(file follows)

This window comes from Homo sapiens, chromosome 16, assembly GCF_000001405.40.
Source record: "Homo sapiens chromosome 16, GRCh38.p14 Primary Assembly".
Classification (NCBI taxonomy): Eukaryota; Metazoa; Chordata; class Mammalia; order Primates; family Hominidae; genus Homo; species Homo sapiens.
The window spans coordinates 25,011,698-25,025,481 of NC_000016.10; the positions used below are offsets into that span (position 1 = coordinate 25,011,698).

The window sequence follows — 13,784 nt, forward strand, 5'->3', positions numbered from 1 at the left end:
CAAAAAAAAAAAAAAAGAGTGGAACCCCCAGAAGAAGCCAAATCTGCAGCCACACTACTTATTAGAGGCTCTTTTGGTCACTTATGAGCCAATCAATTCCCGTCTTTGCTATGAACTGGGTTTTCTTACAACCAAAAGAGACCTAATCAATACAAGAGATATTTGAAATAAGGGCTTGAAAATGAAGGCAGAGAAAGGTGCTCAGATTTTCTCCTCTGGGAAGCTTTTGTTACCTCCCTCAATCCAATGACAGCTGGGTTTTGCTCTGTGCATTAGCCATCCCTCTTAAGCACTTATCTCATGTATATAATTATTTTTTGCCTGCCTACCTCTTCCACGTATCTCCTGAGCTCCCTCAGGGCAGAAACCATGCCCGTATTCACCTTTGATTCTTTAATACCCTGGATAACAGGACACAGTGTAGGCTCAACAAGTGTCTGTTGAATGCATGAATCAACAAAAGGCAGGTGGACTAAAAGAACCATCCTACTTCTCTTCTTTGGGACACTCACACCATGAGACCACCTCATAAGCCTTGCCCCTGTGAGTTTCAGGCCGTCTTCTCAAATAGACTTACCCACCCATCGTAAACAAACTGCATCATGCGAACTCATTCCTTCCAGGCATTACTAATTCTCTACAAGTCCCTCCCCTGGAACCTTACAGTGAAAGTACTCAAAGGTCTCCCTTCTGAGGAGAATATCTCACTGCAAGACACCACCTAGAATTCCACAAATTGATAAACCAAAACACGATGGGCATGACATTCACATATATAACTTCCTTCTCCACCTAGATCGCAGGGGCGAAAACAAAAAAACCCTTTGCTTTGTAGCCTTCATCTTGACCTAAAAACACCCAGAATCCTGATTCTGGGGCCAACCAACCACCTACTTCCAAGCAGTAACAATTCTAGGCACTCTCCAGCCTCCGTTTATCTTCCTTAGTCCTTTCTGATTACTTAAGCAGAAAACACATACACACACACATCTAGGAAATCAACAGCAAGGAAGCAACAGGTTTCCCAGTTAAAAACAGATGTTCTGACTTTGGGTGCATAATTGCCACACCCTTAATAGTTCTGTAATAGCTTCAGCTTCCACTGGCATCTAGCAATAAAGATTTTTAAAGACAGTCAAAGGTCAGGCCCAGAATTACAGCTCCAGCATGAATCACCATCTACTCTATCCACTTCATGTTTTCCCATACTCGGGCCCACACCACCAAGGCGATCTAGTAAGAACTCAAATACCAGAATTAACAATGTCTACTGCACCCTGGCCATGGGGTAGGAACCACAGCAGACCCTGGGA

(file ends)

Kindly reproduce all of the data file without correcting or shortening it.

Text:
This window comes from Homo sapiens, chromosome 16, assembly GCF_000001405.40.
Source record: "Homo sapiens chromosome 16, GRCh38.p14 Primary Assembly".
Classification (NCBI taxonomy): Eukaryota; Metazoa; Chordata; class Mammalia; order Primates; family Hominidae; genus Homo; species Homo sapiens.
The window spans coordinates 25,011,698-25,025,481 of NC_000016.10; the positions used below are offsets into that span (position 1 = coordinate 25,011,698).

The window sequence follows — 13,784 nt, forward strand, 5'->3', positions numbered from 1 at the left end:
CAAAAAAAAAAAAAAAGAGTGGAACCCCCAGAAGAAGCCAAATCTGCAGCCACACTACTTATTAGAGGCTCTTTTGGTCACTTATGAGCCAATCAATTCCCGTCTTTGCTATGAACTGGGTTTTCTTACAACCAAAAGAGACCTAATCAATACAAGAGATATTTGAAATAAGGGCTTGAAAATGAAGGCAGAGAAAGGTGCTCAGATTTTCTCCTCTGGGAAGCTTTTGTTACCTCCCTCAATCCAATGACAGCTGGGTTTTGCTCTGTGCATTAGCCATCCCTCTTAAGCACTTATCTCATGTATATAATTATTTTTTGCCTGCCTACCTCTTCCACGTATCTCCTGAGCTCCCTCAGGGCAGAAACCATGCCCGTATTCACCTTTGATTCTTTAATACCCTGGATAACAGGACACAGTGTAGGCTCAACAAGTGTCTGTTGAATGCATGAATCAACAAAAGGCAGGTGGACTAAAAGAACCATCCTACTTCTCTTCTTTGGGACACTCACACCATGAGACCACCTCATAAGCCTTGCCCCTGTGAGTTTCAGGCCGTCTTCTCAAATAGACTTACCCACCCATCGTAAACAAACTGCATCATGCGAACTCATTCCTTCCAGGCATTACTAATTCTCTACAAGTCCCTCCCCTGGAACCTTACAGTGAAAGTACTCAAAGGTCTCCCTTCTGAGGAGAATATCTCACTGCAAGACACCACCTAGAATTCCACAAATTGATAAACCAAAACACGATGGGCATGACATTCACATATATAACTTCCTTCTCCACCTAGATCGCAGGGGCGAAAACAAAAAAACCCTTTGCTTTGTAGCCTTCATCTTGACCTAAAAACACCCAGAATCCTGATTCTGGGGCCAACCAACCACCTACTTCCAAGCAGTAACAATTCTAGGCACTCTCCAGCCTCCGTTTATCTTCCTTAGTCCTTTCTGATTACTTAAGCAGAAAACACATACACACACACATCTAGGAAATCAACAGCAAGGAAGCAACAGGTTTCCCAGTTAAAAACAGATGTTCTGACTTTGGGTGCATAATTGCCACACCCTTAATAGTTCTGTAATAGCTTCAGCTTCCACTGGCATCTAGCAATAAAGATTTTTAAAGACAGTCAAAGGTCAGGCCCAGAATTACAGCTCCAGCATGAATCACCATCTACTCTATCCACTTCATGTTTTCCCATACTCGGGCCCACACCACCAAGGCGATCTAGTAAGAACTCAAATACCAGAATTAACAATGTCTACTGCACCCTGGCCATGGGGTAGGAACCACAGCAGACCCTGGGA